The Republic of Serbia, President Mr. Tomislav Nikolic, UN General Assembly,Thematic Debate: Role of International Criminal Justice in Reconciliation

The Serbian president expressed the view that the ICTY, known as the Hague Tribunal, has done nothing to help but has rather only hindered the process of reconciliation in the former Yugoslavia.
 Republic of Serbia, President Mr. Tomislav Nikolic, UN General Assembly,Thematic Debate: Role of International Criminal Justice in Reconciliation
 Republic of Serbia, President Mr. Tomislav Nikolic, UN General Assembly,Thematic Debate: Role of International Criminal Justice in Reconciliation

“Serbia and I are ready not to wait for 70 more years to reconcile with the neighbors that we used to live with together in the same state or (to reconcile) with those, I mean to say Kosovo-Metohija, with whom we live in the same country today. I am deeply convinced that the Hague Tribunal has only done harm to this process and that it has probably caused an unnecessary delay that will be carried over to the next generation. The process has certainly and to a large extent been slowed down and made more difficult,” said the Serbian president. 
According to Nikolić, the tribunal is making one nation feel as being a victim of great injustice, while making another nation enjoy a feeling of great triumph. 

“From the standpoint of science and ethics, the Hague processes can be put on a par with the processes led by the Inquisition and with the Paris and Moscow Trials. 

The proceedings against Serbs are motivated by desires to punish and retaliate; and retaliation, particularly in contemporary law, can never be justified as righteous. The Hague procedures are characterized by a total lack of justice and fairness,” said the Serbian president. 

Speaking the first among a total of 50 member countries' representatives who have announced their participation in the debate, Nikolić said that all the penalties that have been voiced against Serbs at the ICTY put together amount to about 1,150 years, while the sentences against representatives of other nations for crimes against Serbs total 55 years. 

The president recalled that Croat generals Mladen Markač and Ante Gotovina were released despite the fact that Croatian troops expelled more than 300,000 Serbs from areas that have been inhabited by their ancestors for centuries.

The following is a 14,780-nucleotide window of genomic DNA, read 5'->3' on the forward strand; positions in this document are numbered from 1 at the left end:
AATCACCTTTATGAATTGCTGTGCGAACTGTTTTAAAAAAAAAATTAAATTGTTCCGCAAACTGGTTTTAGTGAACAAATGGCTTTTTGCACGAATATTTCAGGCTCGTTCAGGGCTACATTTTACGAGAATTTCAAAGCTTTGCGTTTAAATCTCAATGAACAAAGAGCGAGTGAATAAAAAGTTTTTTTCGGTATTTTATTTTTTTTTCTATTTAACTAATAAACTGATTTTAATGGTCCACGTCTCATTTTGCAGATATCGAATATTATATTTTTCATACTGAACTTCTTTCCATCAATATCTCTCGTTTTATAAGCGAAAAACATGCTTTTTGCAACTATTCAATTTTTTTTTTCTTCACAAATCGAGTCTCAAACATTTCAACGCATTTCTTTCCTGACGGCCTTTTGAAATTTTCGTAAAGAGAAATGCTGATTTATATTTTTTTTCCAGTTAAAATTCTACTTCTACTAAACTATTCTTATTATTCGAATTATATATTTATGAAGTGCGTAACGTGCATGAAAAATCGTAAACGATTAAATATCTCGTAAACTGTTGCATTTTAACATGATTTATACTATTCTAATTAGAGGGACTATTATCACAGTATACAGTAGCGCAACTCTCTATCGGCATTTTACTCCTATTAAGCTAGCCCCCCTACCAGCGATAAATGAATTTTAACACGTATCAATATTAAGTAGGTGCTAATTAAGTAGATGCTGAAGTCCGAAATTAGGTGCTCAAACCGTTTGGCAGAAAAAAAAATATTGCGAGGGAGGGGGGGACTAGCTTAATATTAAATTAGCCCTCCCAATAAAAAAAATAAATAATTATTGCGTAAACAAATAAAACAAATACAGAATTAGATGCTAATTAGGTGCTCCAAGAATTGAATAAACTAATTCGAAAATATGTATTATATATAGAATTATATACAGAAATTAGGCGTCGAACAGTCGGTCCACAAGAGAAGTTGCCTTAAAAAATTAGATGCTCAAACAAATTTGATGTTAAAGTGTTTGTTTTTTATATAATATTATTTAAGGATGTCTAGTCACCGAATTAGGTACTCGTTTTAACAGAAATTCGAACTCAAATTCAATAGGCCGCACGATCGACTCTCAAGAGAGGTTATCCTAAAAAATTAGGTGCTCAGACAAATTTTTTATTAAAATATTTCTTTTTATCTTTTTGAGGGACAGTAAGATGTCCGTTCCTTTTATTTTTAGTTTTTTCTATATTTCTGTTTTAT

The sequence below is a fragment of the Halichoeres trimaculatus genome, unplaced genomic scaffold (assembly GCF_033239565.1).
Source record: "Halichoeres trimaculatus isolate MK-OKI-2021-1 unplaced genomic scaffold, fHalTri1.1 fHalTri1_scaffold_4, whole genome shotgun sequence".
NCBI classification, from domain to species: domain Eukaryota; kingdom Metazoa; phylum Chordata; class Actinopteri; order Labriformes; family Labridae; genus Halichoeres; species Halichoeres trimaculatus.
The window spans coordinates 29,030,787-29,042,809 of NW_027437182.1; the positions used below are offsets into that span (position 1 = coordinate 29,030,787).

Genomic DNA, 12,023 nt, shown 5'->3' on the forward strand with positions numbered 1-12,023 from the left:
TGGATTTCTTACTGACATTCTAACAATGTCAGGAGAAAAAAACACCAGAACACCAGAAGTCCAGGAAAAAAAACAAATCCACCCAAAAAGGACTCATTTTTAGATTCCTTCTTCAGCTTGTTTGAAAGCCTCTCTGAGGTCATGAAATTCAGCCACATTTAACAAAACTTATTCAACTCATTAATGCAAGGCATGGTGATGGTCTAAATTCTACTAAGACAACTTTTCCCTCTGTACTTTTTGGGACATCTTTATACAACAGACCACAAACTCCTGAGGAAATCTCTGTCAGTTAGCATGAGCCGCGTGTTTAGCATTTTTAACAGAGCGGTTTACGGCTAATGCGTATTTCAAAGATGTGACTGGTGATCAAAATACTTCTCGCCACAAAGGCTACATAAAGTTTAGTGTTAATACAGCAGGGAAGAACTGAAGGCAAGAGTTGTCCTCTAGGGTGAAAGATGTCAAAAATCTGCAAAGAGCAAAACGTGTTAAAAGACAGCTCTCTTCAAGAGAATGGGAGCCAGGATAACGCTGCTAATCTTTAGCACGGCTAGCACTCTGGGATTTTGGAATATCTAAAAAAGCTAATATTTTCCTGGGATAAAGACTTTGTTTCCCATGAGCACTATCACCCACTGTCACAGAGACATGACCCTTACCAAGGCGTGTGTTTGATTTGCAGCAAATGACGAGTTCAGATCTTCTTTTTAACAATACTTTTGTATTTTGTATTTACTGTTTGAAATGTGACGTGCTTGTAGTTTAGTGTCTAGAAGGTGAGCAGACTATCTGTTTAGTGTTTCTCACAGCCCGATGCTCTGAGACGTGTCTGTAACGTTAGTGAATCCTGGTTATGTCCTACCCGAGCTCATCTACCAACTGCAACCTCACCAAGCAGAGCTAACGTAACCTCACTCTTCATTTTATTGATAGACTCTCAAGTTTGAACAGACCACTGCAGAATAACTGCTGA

Also, more than 2,000 victims in Bratunac, Kravica and surrounding areas in eastern Bosnia, places of activity of the Bosniak (Bosnian Muslim) forces under the command of Naser Orić are still waiting to see at least some of the perpetrators receiving punishments, he added. 

Serbs from Kosovo-Metohija have been victims to organized kidnappings and removal of organs from their bodies, which were later sold on the black market. History did not see such crimes before. Instead of processing the crimes, the Hague tribunal has destroyed the evidence, said Nikolić. 

“Hundreds of thousands of exiled, and thousands of killed and kidnapped persons in Kosovo were not enough for The Hague tribunal to decide to punish the commanders and members of the so-called (Kosovo) Liberation Army; and not only that, since during the trial (of Ramush) Haradinaj, the tribunal allowed the accused to be involved in politics, which is an unprecedented move. What it actually allowed him to do is to eliminate and intimidate witnesses,” Nikolić added. 

Nikolić believes that the verdicts reached by the tribunal are making the Serbian people feel frustrated and depressed while creating the feelings of exultation and triumph among the Croats and Bosniaks. 

“It seems that for the greatest part ,The Hague trials will not be able to lead to a real and complete truth and therefore, any reconciliation will be an imposed and insincere one. 

You cannot be fair to some and unfair to others. Also, how to explain away the fact that almost nobody, except in one case in Bosnia and in one case in Kosovo, has been convicted of crimes against Serbs,” said Nikolić. 

Speaking at the thematic debate, entitled "Role of international criminal justice in reconciliation", which begun at the UN headquarters on the East River on Wednesday, and is being boycotted by the United states and ICTY representatives, Nikolić commented on the unwillingness of the tribunal's representatives to attend, observing that “if they did not respect the most ancient legal rule, "audiatur et altera pars'" (hear the other side too), how can we expect even a minimum of law and justice of them?” 

“The Hague tribunal has failed to meet that which they have proclaimed as their main goal - regional reconciliation; therefore, it (the ICTY) cannot be the future of international justice, but only its past and an ugly one at that. The only benefit derived from the existence of the Hague tribunal is that it has now become quite clear that the method of its creation and its entire work has shown that things should never be done in that way again,” he said.